I remember a report from when the Model S was new; a driver in Norway reported only 20% range loss in winter. I presume he was pre-conditioning his car, and likely didn't leave it sitting out in the cold for long before returning home.

    Contrariwise, some Model 3 drivers, during the record-setting so-called "polar vortex" conditions experienced recently in the U.S., have reported over 40% range loss; some up to nearly 50%. Again, trying to sum up all that on a single chart, or even a small series of charts, would be impossible.

    It's good that AAA is raising awareness about EV ranges, and the fact that significant range loss is to be expected in very cold conditions. I think the value of that far exceeds any claimed lack of rigor in their testing methodology. People seriously considering buying a BEV should have a realistic idea about the car's range. For those living outside the balmy climate of Southern California or Florida, that should include performance in very cold conditions.

    Or to put it another way: Those living outside balmy climates considering buying a BEV should be made aware that when considering the minimum range they will need for the car, the EPA range ratings should be reduced by perhaps 40%, assuming they want to be able to use the car year-round in all weather conditions.

     
    DaleL likes this.
  9. bwilson4web

    bwilson4web Well-Known Member

    A Prius owner since 2005, we dropped our Consumer Reports subscription in 2012:
    • Abysmal MPG metrics that had no relationship to what we were getting.
    • Consistent anti-Prius snark in their reviews.
    • Support of "Bell the Hybrid" without doing their own analysis.
    • Totally snookered by the "Unintended Acceleration" fraud.
    After going through three editors, Consumer Reports got less bad. I subscribed only to find the news stand, special versions had what I wanted. The monthly issue remains too thin.

    Bob Wilson
     
  10. Time to get real here folks. Yes CR I have not bought them at all for years did not even check prior to buying my last new car, why bother?
    Testing reliability wise it is all survey. Nissan I know uses that for all new car buys internally. You receive a questionnaire I guess most all of them do but can attest to them doing that. I use CR JD powers to show that is how they do things not to say I endorse their site. Of course you are playing at straw man, you as well know the industry studies reliability in this fashion, have to.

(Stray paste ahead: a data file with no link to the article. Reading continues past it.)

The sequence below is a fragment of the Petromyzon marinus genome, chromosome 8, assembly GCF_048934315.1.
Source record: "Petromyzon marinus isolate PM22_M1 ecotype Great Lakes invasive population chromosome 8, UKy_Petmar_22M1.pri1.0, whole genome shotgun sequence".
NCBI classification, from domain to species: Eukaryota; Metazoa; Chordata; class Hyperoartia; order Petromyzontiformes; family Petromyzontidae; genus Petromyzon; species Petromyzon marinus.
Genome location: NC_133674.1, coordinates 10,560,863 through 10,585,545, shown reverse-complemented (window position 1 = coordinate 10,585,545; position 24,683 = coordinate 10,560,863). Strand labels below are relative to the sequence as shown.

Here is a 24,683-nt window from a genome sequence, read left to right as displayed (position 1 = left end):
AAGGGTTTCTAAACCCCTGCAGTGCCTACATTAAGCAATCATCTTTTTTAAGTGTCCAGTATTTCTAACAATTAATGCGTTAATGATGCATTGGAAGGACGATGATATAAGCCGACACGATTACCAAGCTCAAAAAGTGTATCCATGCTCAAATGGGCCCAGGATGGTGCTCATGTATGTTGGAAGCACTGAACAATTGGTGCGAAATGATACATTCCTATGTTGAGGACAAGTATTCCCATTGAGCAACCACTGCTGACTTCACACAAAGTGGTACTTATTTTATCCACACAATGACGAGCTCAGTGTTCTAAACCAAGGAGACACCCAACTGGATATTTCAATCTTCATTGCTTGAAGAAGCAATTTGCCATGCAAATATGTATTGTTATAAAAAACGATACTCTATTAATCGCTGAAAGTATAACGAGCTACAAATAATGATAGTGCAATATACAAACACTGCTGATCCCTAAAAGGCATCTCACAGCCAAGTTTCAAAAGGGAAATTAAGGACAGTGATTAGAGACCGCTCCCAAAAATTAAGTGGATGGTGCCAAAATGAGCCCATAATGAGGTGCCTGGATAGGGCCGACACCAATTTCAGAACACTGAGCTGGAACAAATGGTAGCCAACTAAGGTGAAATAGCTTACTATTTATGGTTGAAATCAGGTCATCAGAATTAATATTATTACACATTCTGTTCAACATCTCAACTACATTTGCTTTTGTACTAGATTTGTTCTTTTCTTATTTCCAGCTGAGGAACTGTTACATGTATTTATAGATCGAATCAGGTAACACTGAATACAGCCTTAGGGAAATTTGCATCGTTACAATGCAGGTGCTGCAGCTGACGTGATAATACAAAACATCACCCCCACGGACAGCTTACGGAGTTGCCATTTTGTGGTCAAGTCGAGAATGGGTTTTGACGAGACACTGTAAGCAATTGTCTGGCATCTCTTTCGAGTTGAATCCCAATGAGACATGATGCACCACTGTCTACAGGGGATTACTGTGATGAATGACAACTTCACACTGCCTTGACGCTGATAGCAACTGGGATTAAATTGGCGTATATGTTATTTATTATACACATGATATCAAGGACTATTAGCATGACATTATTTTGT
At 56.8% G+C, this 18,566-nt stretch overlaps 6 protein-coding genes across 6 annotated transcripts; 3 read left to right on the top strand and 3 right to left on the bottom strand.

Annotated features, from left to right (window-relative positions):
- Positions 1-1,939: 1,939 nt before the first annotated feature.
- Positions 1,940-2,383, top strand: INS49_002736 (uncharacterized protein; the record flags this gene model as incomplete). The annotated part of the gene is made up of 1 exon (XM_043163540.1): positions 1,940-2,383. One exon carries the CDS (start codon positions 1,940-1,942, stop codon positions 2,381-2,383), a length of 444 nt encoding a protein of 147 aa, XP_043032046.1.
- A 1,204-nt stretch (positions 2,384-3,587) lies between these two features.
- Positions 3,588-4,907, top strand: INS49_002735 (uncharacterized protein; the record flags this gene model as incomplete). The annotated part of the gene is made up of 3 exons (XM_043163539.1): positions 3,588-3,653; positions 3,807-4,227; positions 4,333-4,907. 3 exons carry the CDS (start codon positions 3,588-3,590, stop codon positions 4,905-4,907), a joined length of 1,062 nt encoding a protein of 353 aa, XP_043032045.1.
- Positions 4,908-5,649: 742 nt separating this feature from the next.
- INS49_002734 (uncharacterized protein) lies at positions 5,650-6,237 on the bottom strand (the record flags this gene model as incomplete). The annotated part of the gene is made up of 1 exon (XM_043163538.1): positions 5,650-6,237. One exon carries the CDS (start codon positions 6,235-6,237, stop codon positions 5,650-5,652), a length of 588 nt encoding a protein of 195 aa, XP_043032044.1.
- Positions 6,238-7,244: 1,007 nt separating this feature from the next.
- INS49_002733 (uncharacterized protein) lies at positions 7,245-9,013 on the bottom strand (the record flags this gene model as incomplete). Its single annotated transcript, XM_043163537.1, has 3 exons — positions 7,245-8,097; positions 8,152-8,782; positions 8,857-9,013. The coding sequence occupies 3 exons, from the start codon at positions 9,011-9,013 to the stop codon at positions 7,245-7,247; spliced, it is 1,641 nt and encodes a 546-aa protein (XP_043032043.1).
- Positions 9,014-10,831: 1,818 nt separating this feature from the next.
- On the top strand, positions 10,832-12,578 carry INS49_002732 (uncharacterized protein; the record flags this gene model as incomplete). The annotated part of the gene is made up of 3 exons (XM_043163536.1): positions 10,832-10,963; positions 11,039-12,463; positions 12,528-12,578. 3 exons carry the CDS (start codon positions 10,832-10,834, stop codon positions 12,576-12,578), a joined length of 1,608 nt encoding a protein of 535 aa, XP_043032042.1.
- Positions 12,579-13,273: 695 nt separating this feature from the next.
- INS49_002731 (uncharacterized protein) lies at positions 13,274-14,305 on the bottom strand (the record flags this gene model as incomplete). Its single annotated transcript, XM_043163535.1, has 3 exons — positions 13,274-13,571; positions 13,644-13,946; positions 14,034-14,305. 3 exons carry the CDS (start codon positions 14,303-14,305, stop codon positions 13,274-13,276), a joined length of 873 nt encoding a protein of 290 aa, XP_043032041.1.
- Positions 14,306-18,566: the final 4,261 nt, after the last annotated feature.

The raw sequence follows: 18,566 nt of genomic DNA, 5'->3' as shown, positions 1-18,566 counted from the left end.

So done with that this is not survey. Do all of them also do road test and this and that sure, but that is not reliability as focus. Some even do long term road test it is common. But that again is not a real on reliability of brand overall. Just a snapshot.

    So all that BS aside a real world test of the new KIA EV I saw on redline a youtube review site, just last week. Which means it is out there and any reviewer under the sun could test it real world in cold. A new one not a beat up who knows not state of the art old one. And about every other you tube reviewer is doing mileage tests in real world applications
    But they are not doing that AAA and CR.
    They could.
    Why not? New car real world cold polar vortex, and some shmuck on you tube is doing it.
    I know exactly why not. That you do not is not my concern.
    You want science this AAA thing is not science. You want not science real world review, it is but a borrow away and a ride away and they are not doing it when easily they could.
    Case closed.
    I have bothered to study it now 2 days on this plainly reaks to high heaven of agenda. Play wack a mole elsewhere please it just deviates from the subject matter which is not that but EV range in cold.
    Time to man up...this AAA thing stinks to high heaven. Really anyone with half a brain and who bothers to look at this thing can know that as fact.
     
    Last edited: Feb 17, 2019